"That's one of the first times he ever turned up on the radar for law enforcement," Murphy says. "Rodney Alcala managed to give them the slip."

"Unfortunately," Camacho explains, "the other officers - when I kicked the front door - came running around to assist me and - the suspect went out the back door."

But moments later, when Camacho walked back into the kitchen where Tali was, he witnessed a miracle.

"She was gagging and trying to breath. And I thought, 'One for the good guys.' She's gonna make it."

Clinging to life, Tali was rushed to the hospital.

"Had it not been for that police officer, Tali Shapiro would have died on Rodney Alcala's kitchen floor," says Orange County Deputy D.A. Matt Murphy.

"When I was in Vietnam… and we were in combat I was trying to save this guy… and didn't do it. He died," he tells Harold Dow. "So with Tali, it was kind of like God gave me a second chance to save someone."

Soon after Tali healed, her parents moved her out of the country.

"I found out that they had moved to Mexico, that they did not wanna raise the daughter in this society any longer. And that was the last I heard of them," says Camacho.

The investigation was now in the hands of detectives. With Alcala in the wind, Los Angeles Det. Steve Hodel was grasping at thin air.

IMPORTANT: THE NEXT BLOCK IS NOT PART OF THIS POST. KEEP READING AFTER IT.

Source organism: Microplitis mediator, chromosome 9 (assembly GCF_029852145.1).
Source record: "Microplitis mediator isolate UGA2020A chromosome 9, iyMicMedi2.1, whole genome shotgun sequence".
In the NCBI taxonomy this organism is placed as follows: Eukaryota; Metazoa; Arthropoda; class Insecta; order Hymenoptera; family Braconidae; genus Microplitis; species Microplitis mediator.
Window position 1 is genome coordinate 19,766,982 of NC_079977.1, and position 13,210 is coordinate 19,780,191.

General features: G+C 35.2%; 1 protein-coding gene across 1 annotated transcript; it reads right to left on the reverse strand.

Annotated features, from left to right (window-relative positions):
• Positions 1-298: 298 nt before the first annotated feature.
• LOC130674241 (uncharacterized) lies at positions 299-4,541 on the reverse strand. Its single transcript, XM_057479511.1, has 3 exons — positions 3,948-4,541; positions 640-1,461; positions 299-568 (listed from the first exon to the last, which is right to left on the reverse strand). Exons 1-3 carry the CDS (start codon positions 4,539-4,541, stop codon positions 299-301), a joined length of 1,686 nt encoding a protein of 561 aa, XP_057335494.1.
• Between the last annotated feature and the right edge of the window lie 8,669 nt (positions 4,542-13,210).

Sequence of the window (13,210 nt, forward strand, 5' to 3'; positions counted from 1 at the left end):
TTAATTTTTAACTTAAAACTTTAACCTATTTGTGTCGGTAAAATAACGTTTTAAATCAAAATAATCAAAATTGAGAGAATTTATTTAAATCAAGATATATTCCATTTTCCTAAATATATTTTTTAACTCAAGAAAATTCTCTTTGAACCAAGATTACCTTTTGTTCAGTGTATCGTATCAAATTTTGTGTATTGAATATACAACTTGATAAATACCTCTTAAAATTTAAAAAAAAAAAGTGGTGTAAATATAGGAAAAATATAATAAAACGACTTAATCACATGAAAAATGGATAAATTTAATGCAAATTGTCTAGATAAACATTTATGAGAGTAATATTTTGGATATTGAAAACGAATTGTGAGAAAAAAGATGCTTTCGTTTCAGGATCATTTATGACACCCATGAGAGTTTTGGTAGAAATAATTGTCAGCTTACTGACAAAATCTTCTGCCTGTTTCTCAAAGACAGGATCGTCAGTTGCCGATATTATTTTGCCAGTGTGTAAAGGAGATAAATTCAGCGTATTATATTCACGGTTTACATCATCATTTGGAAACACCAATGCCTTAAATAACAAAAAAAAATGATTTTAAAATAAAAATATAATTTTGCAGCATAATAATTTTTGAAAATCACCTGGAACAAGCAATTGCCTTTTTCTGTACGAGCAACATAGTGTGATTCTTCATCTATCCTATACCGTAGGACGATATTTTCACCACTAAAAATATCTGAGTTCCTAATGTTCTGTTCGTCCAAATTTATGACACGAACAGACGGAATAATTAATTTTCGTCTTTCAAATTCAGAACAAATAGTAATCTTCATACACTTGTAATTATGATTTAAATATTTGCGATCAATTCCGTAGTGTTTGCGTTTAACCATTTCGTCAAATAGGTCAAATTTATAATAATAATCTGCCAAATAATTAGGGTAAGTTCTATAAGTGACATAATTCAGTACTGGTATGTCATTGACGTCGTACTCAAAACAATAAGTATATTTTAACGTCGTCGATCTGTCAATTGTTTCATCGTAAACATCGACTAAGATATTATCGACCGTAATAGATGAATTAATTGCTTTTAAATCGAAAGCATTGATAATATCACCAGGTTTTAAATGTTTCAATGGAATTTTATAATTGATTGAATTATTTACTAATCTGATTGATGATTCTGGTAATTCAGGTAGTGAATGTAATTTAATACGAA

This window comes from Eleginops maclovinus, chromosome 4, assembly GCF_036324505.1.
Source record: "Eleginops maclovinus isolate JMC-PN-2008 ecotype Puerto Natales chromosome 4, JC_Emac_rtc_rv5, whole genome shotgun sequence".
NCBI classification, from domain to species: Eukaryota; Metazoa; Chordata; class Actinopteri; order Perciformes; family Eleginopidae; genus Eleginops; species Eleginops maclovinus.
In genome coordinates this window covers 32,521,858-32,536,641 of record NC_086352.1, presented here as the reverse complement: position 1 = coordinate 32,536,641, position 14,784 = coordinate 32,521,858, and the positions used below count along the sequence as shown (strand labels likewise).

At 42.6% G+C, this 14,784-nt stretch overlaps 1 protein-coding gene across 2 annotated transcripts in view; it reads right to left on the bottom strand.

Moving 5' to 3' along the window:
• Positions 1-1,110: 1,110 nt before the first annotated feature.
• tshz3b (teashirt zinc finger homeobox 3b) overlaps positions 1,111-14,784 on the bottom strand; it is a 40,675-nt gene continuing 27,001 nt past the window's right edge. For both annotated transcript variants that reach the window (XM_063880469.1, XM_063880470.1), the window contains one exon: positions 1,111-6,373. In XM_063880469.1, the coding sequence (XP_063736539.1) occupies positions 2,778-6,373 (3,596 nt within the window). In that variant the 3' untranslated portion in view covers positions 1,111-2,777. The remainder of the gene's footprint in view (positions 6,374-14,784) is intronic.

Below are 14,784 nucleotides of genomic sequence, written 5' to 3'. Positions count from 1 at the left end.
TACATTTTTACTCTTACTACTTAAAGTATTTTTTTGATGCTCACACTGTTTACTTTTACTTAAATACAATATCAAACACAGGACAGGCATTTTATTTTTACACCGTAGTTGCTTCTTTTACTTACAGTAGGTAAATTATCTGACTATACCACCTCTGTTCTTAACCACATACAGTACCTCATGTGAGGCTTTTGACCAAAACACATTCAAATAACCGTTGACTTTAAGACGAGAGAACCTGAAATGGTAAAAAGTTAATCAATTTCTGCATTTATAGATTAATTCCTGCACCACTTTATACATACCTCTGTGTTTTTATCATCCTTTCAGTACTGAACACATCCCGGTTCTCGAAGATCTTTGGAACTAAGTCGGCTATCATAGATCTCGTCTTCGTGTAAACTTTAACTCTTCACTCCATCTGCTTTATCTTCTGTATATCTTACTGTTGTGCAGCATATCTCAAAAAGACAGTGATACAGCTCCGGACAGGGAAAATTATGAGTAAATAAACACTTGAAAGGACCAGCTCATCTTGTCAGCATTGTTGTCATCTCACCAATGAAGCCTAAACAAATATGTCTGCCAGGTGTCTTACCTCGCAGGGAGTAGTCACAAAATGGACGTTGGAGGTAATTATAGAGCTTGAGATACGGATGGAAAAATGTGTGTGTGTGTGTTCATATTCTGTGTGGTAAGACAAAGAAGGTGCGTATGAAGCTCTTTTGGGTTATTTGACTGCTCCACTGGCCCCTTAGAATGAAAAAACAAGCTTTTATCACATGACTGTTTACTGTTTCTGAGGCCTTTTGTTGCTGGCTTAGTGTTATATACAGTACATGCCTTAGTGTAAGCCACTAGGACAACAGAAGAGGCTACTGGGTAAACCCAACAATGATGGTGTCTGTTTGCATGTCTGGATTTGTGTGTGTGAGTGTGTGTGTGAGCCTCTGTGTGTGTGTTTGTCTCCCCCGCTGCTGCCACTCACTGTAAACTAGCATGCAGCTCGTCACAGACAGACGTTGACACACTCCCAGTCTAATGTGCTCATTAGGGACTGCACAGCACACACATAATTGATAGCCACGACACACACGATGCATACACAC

"All kinds of rumors. He'd gone to Mexico, he'd gone to Canada. He'd gone to Europe. But we kept coming up empty," Det. Hodel explains. "Back then, you know, we didn't have a lot of the forensics you have today."

Complicating matters, it seemed no one was willing to believe the gifted student could be responsible for such a heinous crime.

"He was a snake charmer," Hodel says. "I went and talked to his professor at UCLA. He says he wouldn't harm a fly… he truly believed that, you know. And a lot of people did."

Hodel says investigators went to the FBI. "…we said, 'This guy is going to commit other crimes, he's not going to stop."

In 1969, the FBI put Rodney Alcala on its Most Wanted List.

"We've got to find this guy, we've got to get him off the streets, we've got to bring him to justice," says Hodel.

Nearly two years later came the break they'd been waiting for.

"Two girls went to their local post office… and they looked and there was Rodney Alcala's photo - on the FBI's Ten Most Wanted List. And they looked up and said, 'Oh my gosh, that's Mr. Burger," says Murphy.

The girls knew Alcala as John Burger, their counselor at an all-girls summer camp in New Hampshire.